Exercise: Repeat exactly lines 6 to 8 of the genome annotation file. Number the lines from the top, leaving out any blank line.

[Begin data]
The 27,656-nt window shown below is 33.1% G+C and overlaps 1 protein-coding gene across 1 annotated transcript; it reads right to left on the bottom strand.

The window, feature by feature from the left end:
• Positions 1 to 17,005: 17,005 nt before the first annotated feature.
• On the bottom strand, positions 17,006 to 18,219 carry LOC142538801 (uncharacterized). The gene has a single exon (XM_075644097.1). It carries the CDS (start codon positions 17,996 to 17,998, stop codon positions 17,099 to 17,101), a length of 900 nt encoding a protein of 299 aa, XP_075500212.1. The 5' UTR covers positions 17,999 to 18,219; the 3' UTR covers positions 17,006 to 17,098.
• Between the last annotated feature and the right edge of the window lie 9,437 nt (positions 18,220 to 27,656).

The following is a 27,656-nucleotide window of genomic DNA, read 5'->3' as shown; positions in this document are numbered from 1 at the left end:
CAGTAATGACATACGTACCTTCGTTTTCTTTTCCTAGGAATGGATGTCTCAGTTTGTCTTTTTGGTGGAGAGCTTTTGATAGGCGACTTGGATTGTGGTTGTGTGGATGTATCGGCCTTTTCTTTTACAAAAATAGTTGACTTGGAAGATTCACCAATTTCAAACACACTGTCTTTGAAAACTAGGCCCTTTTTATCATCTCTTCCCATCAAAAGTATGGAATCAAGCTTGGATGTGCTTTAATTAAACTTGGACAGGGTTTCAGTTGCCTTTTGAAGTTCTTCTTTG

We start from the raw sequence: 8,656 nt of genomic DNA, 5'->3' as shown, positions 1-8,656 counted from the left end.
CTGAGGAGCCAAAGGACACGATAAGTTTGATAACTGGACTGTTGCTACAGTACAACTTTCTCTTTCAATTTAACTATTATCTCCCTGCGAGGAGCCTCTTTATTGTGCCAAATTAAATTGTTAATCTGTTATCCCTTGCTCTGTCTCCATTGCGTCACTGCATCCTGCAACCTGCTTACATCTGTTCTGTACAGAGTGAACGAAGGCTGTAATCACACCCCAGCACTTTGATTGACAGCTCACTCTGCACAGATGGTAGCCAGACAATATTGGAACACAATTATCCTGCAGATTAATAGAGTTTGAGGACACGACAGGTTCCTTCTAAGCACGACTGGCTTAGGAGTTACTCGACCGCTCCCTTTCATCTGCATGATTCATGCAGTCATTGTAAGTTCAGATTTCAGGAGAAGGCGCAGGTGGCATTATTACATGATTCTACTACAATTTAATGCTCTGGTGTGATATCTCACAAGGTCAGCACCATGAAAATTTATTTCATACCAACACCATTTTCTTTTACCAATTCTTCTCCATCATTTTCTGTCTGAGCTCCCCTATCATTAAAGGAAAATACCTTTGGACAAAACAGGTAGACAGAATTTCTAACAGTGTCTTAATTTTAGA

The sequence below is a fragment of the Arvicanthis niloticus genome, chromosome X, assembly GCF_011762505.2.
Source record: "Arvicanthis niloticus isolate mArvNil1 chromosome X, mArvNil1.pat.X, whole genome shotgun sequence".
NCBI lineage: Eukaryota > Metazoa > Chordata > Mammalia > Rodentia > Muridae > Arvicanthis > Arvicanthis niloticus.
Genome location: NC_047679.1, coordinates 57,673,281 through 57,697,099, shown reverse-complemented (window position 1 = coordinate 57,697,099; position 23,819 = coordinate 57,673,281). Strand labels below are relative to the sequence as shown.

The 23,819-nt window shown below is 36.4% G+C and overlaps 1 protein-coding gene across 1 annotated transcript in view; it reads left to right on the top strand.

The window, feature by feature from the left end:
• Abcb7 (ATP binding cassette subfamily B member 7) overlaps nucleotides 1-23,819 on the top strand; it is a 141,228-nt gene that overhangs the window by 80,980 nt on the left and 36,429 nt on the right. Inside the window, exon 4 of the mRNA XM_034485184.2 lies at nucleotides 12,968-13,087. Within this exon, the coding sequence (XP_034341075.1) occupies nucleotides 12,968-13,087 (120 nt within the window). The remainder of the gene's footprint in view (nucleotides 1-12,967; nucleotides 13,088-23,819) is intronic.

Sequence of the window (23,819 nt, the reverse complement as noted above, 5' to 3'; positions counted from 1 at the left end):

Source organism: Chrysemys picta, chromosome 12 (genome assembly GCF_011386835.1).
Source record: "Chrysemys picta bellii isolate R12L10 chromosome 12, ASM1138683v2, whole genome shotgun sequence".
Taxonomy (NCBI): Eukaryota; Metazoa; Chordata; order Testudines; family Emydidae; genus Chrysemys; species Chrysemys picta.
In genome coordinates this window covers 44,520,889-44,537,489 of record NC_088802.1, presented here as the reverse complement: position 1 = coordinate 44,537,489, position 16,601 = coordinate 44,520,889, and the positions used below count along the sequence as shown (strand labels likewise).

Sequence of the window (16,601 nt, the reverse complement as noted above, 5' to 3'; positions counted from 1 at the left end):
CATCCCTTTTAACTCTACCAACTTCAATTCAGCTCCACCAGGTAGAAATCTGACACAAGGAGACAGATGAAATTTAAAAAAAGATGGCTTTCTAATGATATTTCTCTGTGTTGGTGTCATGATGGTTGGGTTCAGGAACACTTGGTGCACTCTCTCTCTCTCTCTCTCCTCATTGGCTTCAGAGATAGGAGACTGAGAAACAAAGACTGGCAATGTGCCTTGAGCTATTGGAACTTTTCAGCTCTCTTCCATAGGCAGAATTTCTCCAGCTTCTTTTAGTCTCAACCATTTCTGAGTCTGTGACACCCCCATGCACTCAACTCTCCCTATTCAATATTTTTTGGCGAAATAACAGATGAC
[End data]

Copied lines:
The following is a 27,656-nucleotide window of genomic DNA, read 5'->3' as shown; positions in this document are numbered from 1 at the left end:
CAGTAATGACATACGTACCTTCGTTTTCTTTTCCTAGGAATGGATGTCTCAGTTTGTCTTTTTGGTGGAGAGCTTTTGATAGGCGACTTGGATTGTGGTTGTGTGGATGTATCGGCCTTTTCTTTTACAAAAATAGTTGACTTGGAAGATTCACCAATTTCAAACACACTGTCTTTGAAAACTAGGCCCTTTTTATCATCTCTTCCCATCAAAAGTATGGAATCAAGCTTGGATGTGCTTTAATTAAACTTGGACAGGGTTTCAGTTGCCTTTTGAAGTTCTTCTTTG

We start from the raw sequence: 8,656 nt of genomic DNA, 5'->3' as shown, positions 1-8,656 counted from the left end.